CHANCE researchers take on global climate change in Panama
Eighteen undergraduates and four professors are conducting global climate change research in the wilds of Panama as part of the Penn State Lehigh Valley CHANCE program's (Connecting Humans and Nature through Conservation Experiences) 2013 field course. Their journey began June 28 and continues through July 14. All are invited to meet the participants and follow their experience on the CHANCE Facebook page (www.facebook.com/psuchance) and the CHANCE website (www.chance.psu.edu).
For the first half of their experience, the group will be based at the Smithsonian Tropical Research Institute's (STRI) Gamboa School House in Gamboa County, Panama. Their planned activities include learning from Smithsonian scientists, visiting the Panama Canal, visiting an indigenous village, and conducting research on plant and bird life on Barro Colorado Island.
Next, they travel to Bocas del Toro in West Panama to study the biodiversity of mangroves and coral reefs, followed by a transfer to the San San Beach WIDECAST station to participate in sea turtle conservation and manatee observation activities.
CHANCE was founded in 2004 as a partnership between Penn State and the Pennsylvania Department of Education to train pre-service and in-service high school science teachers in environmental science and conservation biology through research. The program also develops teaching strategies that can be used in classrooms to develop students’ knowledge of, concern for and skill sets to solve challenging environmental problems.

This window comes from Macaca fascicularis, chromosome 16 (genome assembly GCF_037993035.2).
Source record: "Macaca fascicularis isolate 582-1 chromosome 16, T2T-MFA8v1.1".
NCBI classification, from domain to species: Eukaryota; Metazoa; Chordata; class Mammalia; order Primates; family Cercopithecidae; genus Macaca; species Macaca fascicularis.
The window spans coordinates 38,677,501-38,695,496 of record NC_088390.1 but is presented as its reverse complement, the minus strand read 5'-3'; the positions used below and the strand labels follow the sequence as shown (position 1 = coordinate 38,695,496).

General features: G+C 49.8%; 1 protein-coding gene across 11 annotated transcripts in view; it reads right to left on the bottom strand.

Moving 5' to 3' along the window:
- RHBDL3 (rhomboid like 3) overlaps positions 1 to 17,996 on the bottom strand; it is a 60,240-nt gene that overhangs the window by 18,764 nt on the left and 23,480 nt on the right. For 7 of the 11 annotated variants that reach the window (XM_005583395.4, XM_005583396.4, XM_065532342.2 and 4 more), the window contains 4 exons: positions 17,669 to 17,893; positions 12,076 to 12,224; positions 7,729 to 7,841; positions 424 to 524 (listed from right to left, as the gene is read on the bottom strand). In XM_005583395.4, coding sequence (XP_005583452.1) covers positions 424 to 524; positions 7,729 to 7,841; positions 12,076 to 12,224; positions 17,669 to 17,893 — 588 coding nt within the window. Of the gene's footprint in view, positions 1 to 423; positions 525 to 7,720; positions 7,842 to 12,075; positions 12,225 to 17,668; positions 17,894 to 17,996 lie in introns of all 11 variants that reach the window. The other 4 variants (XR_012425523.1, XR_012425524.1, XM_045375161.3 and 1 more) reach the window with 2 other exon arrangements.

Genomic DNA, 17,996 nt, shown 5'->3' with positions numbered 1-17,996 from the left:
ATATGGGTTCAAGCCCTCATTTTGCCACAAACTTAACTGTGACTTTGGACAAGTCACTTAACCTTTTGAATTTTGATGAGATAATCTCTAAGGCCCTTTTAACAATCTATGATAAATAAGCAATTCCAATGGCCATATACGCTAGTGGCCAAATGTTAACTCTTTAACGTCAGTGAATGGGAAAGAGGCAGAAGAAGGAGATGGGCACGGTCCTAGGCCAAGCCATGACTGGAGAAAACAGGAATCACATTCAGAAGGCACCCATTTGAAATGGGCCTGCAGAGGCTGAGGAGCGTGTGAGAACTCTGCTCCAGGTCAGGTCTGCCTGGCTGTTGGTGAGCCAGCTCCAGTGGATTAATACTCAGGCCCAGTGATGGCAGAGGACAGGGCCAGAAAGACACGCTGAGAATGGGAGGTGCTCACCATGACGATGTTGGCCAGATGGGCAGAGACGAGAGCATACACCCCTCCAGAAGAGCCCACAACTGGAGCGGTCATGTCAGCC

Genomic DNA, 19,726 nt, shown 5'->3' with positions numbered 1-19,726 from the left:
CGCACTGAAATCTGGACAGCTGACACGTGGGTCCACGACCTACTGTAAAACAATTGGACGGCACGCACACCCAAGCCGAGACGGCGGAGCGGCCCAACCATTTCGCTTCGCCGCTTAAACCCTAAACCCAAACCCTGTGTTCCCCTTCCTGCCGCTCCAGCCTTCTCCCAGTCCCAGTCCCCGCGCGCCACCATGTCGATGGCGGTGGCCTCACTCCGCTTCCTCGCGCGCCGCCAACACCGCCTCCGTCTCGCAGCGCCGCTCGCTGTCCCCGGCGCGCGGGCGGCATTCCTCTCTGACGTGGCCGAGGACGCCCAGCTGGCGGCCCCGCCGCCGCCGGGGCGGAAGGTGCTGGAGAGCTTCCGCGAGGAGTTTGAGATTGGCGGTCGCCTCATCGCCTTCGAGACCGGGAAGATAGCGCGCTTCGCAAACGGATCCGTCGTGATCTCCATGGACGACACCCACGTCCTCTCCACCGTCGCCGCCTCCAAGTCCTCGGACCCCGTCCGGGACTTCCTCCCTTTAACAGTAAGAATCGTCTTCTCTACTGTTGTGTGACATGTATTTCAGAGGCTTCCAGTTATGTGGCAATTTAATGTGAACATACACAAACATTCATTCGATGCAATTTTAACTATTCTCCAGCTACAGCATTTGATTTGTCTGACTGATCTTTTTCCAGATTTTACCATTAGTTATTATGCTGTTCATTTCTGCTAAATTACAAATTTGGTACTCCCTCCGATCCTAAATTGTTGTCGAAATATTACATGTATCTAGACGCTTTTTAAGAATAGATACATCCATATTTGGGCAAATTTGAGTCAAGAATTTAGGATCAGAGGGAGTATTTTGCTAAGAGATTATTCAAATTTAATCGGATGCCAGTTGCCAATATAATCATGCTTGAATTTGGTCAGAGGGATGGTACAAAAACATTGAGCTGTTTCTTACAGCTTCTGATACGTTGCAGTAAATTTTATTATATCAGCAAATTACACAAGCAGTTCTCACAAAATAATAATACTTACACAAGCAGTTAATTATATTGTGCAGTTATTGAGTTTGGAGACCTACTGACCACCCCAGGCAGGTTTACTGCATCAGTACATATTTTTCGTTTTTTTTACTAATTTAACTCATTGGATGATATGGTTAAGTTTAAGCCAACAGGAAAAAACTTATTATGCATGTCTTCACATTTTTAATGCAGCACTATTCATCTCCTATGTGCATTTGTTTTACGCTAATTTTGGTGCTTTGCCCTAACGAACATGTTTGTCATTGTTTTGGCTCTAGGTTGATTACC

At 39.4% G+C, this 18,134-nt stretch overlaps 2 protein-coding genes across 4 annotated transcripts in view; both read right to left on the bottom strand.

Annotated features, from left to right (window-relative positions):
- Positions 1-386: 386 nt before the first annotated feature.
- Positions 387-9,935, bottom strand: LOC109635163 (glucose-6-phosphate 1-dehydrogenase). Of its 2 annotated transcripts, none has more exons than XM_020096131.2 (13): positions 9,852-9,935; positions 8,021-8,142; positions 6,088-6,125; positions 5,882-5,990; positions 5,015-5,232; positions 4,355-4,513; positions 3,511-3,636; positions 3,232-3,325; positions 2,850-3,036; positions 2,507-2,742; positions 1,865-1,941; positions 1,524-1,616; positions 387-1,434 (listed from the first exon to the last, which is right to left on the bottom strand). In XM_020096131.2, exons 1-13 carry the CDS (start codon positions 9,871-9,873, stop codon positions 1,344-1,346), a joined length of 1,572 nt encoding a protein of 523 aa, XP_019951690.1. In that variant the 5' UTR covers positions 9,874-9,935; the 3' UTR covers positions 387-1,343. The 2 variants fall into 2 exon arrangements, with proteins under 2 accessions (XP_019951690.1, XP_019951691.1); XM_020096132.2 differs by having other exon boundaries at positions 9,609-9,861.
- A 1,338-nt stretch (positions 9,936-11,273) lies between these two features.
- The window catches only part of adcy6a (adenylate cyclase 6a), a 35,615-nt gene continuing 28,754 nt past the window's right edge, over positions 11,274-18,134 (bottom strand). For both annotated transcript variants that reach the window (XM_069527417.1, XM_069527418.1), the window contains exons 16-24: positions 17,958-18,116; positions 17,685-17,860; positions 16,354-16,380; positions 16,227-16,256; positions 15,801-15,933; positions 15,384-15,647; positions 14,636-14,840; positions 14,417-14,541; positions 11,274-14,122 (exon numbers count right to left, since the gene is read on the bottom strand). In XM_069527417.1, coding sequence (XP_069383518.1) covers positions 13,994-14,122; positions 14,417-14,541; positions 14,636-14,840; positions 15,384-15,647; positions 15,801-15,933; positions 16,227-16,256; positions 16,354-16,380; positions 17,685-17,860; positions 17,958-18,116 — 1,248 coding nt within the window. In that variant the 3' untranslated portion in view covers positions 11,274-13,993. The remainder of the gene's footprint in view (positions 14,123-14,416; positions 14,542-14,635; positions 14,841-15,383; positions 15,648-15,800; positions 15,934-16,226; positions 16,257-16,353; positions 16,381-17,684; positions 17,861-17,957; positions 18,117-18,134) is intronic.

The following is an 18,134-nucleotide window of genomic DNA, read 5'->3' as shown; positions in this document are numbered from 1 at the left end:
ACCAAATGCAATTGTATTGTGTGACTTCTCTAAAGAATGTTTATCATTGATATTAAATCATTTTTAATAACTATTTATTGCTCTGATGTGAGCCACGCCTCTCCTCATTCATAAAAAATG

Through international field courses and online curricular tools, CHANCE participants engage in inquiry-based research opportunities and conservation efforts so they can better understand global environmental issues. The program strives to connect people to nature through real-world experiences that incorporate scientific concepts, techniques, data and interpretations so they can construct their own understanding of their local landscapes and better effect change that will sustain the planet’s biodiversity.